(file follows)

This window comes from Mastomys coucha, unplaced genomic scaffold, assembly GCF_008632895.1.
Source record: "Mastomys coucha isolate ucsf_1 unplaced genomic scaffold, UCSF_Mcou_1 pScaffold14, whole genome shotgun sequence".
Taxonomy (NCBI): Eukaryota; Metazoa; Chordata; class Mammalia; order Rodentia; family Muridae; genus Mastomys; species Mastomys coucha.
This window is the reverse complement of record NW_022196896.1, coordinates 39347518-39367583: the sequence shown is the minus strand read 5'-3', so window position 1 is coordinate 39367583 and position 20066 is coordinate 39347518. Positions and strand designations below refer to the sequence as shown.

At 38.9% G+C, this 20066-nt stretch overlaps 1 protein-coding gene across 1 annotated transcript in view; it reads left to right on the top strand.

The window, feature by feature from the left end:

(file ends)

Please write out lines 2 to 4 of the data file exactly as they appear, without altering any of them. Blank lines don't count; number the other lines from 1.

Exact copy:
Source record: "Mastomys coucha isolate ucsf_1 unplaced genomic scaffold, UCSF_Mcou_1 pScaffold14, whole genome shotgun sequence".
Taxonomy (NCBI): Eukaryota; Metazoa; Chordata; class Mammalia; order Rodentia; family Muridae; genus Mastomys; species Mastomys coucha.
This window is the reverse complement of record NW_022196896.1, coordinates 39347518-39367583: the sequence shown is the minus strand read 5'-3', so window position 1 is coordinate 39367583 and position 20066 is coordinate 39347518. Positions and strand designations below refer to the sequence as shown.